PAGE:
Snowden drama today. Diplomatic row between US and Russia… and a Cyberculture roundup…
Morning Brief: Diplomatic Row Over Snowden Continues as Putin Refuses Extradition
Diplomatic Row Over Snowden Continues as Putin Refuses Extradition
White House urges Russia to expel Snowden without delay
The White House urged Russia to expel former government contractor Edward Snowden ‘without delay,’ as Kremlin opted out handing him over to the U.S. authorities
The crisis that has shaken the Moscow bureau of Radio Liberty over the last year appears to be drawing to a close. Zygmunt Dzieciolowski spoke to its Acting President and CEO Kevin Klose about his plans for the station.
Putin says Snowden at Moscow airport, rejects extradition
Russian President Vladimir Putin has described US intelligence leaker Edward Snowden
Death and the Mainframe: How data analysis can help document human rights atrocities
Between 1980 and 2000, a complicated war raged in Peru, pitting the country?s government against at least two political guerilla organizations, and forcing average people to band together into armed self-defense committees. The aftermath was a mess of death and confusion, where nobody knew exactly how many people had been murdered, how many had simply vanished, or who was to blame.
Snowden ‘has not entered Russia’
Moscow denies any involvement in the case of fugitive ex-US intelligence officer Edward Snowden and says he has not entered Russian territory.
Julian Assange Reclaims the Spotlight
Just like that, Julian Assange is back on the world stage.
Is Edward Snowden Any Good at Spycraft?
Sure, Edward Snowden’s non-flight to Cuba, whereabouts in Russia, and request for asylum in Ecuador are getting most of the attention today. But amid all the hubbub, Monday’s news also brought us this small but intriguing detail from a New York Times story on how Snowden planned his exit from Hong Kong over a “cloak-and-dagger” pizza dinner.[[BREAK]]
Russia rejects any role in U.S. whistleblower Snowden affair: FM Lavrov
Russia said it would not accept any blame over former U.S. spy agency contractor Snowden’s efforts to evade prosecution
Samsung reportedly in early talks with EU regulator to settle antitrust charges over Apple
Samsung is in early talks with the European Union?s antitrust regulator to settle charges that the Korean company abused its market position by seeking to bar Apple from using an essential mobile phone patent, Reuters reports.
NYT columnist on Snowden story: I’d “almost arrest” Greenwald; NBC host: he “aided and abetted”
On his Sunday politics/media talk show Meet the Press, host David Gregory asked Glenn Greenwald, ?To the extent that you have ?aided and abetted? [Edward] Snowden, even in this current movement, why shouldn?t you, Mr. Greenwald, be charged with a crime??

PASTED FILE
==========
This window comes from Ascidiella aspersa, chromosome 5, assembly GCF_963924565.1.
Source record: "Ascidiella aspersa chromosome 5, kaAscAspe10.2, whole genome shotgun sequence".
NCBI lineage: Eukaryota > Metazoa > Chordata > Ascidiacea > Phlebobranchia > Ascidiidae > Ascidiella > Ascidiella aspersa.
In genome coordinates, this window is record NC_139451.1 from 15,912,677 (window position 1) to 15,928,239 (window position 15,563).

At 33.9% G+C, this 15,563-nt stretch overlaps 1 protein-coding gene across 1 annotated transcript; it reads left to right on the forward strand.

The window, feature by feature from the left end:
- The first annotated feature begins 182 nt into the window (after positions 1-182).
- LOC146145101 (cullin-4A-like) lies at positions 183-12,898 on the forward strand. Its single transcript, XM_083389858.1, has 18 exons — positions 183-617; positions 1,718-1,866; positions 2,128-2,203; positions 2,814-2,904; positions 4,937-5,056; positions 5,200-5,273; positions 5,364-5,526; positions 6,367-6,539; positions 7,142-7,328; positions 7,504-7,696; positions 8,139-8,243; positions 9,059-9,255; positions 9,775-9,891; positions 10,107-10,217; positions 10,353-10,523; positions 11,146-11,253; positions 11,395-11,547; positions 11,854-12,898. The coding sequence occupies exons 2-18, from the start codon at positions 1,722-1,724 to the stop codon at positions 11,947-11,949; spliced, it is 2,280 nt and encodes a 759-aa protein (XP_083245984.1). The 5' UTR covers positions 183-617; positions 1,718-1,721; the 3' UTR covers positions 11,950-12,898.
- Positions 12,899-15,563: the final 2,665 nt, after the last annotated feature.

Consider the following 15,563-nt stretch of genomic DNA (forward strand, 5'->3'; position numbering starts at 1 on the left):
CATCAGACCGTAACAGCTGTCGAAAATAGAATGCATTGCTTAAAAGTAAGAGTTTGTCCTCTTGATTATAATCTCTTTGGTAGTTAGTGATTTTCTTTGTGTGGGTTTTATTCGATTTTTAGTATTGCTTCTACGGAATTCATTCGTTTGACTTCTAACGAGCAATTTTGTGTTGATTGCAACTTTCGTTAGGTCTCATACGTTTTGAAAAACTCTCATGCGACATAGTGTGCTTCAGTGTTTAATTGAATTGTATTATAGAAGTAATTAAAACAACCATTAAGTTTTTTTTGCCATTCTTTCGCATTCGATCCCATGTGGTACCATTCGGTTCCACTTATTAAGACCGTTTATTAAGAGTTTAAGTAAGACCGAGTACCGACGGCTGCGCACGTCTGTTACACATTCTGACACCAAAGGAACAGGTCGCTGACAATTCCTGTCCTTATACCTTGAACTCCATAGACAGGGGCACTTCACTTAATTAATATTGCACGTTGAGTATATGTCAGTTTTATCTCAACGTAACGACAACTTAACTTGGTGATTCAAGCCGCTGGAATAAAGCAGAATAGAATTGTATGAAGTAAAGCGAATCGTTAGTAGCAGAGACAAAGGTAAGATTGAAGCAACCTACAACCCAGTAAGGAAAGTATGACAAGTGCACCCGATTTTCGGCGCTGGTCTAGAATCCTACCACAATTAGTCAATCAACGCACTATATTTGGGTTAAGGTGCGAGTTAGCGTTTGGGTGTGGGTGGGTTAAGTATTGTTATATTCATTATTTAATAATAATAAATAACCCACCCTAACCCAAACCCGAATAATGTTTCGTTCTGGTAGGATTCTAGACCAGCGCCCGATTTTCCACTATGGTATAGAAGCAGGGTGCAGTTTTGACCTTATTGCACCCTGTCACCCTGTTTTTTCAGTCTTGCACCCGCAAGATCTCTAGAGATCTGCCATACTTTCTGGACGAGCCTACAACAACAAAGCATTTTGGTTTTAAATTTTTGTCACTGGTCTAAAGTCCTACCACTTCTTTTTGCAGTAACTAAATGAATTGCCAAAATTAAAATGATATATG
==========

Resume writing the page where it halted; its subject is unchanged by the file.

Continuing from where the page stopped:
NYT uses work of journalist covering Manning hearings, refuses to call her a journalist
[Update: The New York Times issues a correction.]Alexa O’Brien, the independent journalist who has been doggedly covering the Bradley Manning case and has been in court every day at Ft. Meade, doing what the New York Times hadn’t?
The Americans Who Escaped to Russia Long Before Edward Snowden
In camping out at a Moscow airport, Edward Snowden is joining a long line of Americans who have fled to Russia. Suffice it to say, it’s not the most flattering group of individuals with which to be associated.[[BREAK]]
Snowden may never have gone to Russia
The BBC reports that Russian Foreign Minister Sergei Lavrov says that Edward Snowden has not entered Russia at all — but he and the rest of the country are mighty resentful of all the US officials who’ve been claiming that he was kidnapped by Russian authorities. Wikileaks says they know where Snowden is, and that he never went to Russia in the first place.
Snowden’s got an encrypted insurance file
According to Glenn Greenwald, Edward Snowden has an encrypted insurance file stashed with several trusted people that will be decrypted and released “if anything happens” to him. Modern crypto has lots of ways to accomplish this, including partial key escrow, in which a bunch of encryption keys are distributed to various parties; the individual keys aren’t sufficient to decrypt the file, but a quorum of them are. For example, you can release a key to ten people and configure it so that any three can, in combination, unlock the file.
European Court Opinion Favors Google in Privacy Battle
In a victory for Google, the European Union?s highest court on Tuesday was advised to strike down a Spanish regulator?s demand that the search engine grant citizens a broad digital ?right to be forgotten,? including the ability to delete previous arrests and other negative publicity from Google?s online search results. An expert opinion requested by the European Court of Justice, which is based
Why Twitter Has More Freedom to Innovate Than Google
When the University of Michigan abandoned good old fashioned telephone lines in favor of new-age phones that sent calls over the public internet, Marius Eriksen’s class project was to build software that could eavesdrop on student conversations.
Transparency Report: Making the web a safer place
Two of the biggest threats online are malicious software (known as malware) that can take control of your computer, and phishing scams that try to trick you into sharing passwords or other private information.